10. Is the motive pride, or love? “We know that ‘all of us possess knowledge.’ ‘Knowledge’ puffs up, but love builds up. If any one imagines that he knows something, he does not yet know as he ought to know” (1 Cor. 8:1-2)
  11. Is a godly mind-set the context of my decision on the matter? “Finally, brethren, whatever is true, whatever is honorable, whatever is just, whatever is pure, whatever is lovely, whatever is gracious; if there is any excellence, if there is anything worthy of praise, think about these things” (Phil. 4:8). (See also Rom. 12:1-2)
  12. What does the church say about it? “He who thus serves Christ is acceptable to God and approved of men” (Rom. 14:18). “For it has seemed good to the Holy Spirit and to us to lay upon you no greater burden than these necessary things” (Acts 15:28). (See also Rom. 14:16)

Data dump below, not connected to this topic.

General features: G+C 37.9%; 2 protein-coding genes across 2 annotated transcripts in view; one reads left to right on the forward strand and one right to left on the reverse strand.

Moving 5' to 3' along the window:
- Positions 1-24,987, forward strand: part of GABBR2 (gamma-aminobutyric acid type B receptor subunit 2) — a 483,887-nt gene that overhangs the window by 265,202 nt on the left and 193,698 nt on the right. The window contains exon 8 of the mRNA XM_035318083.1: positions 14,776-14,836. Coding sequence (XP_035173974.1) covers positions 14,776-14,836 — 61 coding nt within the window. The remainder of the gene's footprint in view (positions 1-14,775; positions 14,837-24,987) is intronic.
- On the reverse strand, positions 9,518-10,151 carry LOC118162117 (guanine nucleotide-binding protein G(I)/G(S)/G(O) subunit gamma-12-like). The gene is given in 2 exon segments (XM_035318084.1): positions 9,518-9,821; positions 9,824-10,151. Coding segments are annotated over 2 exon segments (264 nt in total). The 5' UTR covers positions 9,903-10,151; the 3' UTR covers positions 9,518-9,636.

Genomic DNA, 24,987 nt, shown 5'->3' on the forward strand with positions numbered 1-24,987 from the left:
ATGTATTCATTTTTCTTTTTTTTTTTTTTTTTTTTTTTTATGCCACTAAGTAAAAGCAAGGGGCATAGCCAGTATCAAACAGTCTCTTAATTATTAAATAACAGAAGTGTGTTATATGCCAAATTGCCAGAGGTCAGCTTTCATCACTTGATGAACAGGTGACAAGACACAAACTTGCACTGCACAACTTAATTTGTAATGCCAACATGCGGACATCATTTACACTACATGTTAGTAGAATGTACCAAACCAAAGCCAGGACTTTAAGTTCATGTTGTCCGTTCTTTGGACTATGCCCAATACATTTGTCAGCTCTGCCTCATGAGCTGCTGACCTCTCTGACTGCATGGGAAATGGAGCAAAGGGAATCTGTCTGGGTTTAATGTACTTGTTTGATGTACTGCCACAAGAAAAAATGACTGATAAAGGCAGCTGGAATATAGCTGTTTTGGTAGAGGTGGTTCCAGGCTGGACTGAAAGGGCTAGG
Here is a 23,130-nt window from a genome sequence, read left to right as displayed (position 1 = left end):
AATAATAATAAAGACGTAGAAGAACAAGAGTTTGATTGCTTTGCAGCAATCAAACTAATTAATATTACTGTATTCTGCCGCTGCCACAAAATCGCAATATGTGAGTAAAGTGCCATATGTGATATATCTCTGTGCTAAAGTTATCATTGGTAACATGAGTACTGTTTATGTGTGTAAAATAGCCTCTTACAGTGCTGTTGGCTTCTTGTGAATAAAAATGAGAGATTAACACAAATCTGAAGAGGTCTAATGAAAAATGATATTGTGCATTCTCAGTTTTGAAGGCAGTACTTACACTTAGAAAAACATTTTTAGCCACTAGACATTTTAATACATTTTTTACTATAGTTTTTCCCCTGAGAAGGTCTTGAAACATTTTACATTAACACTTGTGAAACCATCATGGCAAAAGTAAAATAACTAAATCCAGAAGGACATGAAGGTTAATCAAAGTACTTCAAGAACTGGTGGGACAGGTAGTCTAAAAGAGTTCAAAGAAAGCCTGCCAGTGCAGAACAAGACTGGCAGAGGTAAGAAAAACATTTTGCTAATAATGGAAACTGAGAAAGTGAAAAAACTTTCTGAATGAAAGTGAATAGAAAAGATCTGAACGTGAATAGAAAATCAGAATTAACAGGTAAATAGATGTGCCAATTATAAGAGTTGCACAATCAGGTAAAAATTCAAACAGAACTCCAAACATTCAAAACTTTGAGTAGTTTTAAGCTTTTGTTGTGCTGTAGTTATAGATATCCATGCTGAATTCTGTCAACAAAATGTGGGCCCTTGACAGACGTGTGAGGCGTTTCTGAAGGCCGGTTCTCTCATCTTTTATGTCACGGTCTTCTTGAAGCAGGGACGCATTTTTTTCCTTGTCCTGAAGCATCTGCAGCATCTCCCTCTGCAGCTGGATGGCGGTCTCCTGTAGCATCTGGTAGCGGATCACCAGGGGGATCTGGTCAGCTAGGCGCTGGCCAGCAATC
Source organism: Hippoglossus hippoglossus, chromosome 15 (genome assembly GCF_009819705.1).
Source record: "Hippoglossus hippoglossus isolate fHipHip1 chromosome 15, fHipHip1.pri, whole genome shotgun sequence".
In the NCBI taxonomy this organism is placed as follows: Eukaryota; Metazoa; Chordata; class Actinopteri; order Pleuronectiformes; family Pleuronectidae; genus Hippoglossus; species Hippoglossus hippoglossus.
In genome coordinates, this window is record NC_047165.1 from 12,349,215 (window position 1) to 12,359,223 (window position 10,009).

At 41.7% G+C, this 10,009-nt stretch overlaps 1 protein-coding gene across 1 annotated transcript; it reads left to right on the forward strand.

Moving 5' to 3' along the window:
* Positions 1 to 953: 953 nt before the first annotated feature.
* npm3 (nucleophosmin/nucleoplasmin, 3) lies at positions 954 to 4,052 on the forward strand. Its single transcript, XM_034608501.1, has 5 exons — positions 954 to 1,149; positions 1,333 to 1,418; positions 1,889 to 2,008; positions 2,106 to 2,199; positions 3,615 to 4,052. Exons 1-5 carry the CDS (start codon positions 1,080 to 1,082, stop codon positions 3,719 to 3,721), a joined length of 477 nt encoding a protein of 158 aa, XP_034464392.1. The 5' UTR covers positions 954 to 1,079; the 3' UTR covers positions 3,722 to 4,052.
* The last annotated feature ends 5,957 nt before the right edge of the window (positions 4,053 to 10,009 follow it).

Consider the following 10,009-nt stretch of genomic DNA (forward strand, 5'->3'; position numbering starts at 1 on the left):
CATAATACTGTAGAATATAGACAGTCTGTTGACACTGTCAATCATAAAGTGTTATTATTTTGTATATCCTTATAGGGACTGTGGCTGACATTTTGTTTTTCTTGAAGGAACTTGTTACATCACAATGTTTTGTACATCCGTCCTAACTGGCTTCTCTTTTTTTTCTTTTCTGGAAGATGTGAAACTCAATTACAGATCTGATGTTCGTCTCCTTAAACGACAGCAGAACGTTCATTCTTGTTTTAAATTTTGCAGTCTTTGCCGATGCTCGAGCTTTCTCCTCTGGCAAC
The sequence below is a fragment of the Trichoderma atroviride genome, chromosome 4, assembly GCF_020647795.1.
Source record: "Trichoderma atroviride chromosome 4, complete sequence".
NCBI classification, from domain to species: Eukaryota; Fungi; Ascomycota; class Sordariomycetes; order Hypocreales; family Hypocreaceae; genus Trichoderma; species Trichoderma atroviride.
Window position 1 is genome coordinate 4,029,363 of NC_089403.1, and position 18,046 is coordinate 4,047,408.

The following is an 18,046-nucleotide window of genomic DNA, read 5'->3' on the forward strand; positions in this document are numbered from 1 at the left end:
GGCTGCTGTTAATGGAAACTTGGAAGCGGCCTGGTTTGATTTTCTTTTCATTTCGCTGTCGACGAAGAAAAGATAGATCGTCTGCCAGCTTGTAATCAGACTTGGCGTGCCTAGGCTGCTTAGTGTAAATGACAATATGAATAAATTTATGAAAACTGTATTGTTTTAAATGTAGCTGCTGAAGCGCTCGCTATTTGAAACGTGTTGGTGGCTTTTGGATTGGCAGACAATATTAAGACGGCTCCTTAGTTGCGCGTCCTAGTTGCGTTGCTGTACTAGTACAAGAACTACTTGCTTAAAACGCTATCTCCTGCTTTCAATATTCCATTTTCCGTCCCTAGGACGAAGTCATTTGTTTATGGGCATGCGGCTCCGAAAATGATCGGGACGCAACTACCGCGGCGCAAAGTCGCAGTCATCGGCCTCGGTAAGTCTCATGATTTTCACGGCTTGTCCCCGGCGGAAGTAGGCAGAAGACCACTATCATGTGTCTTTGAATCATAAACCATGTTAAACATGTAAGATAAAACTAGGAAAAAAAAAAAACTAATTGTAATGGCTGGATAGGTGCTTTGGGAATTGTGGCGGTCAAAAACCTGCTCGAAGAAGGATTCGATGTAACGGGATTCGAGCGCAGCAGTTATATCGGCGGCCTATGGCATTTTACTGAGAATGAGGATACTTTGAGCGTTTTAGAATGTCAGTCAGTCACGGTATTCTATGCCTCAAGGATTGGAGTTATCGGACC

13. Would I like to be doing this when Jesus comes? “And now, little children, abide in him, so that when he appears we may have confidence and not shrink from him in shame at his coming…. We know that when he appears we shall be like him, for we shall see him as he is. And every one who thus hopes in him purifies himself as he is pure” (1 John 2:28; 3:2-3). (See also Matt. 24:44-51; Luke 23:34-35; 1 Thess. 5:2-4)

Nabeel Qureshi, Seeking Allah, Finding Jesus (a book review)

Nabeel Qureshi, once a devout Ahmadiyya Muslim, is now a Christian apologist. Qureshi holds an MA in Christian apologetics from Biola University as well as an MA in religion from Duke University. So, Qureshi is qualified to write on the subject. He is personally knowledgeable not only about the academic aspects of Islam but also the relational and experiential aspects as well.
Importance of the Book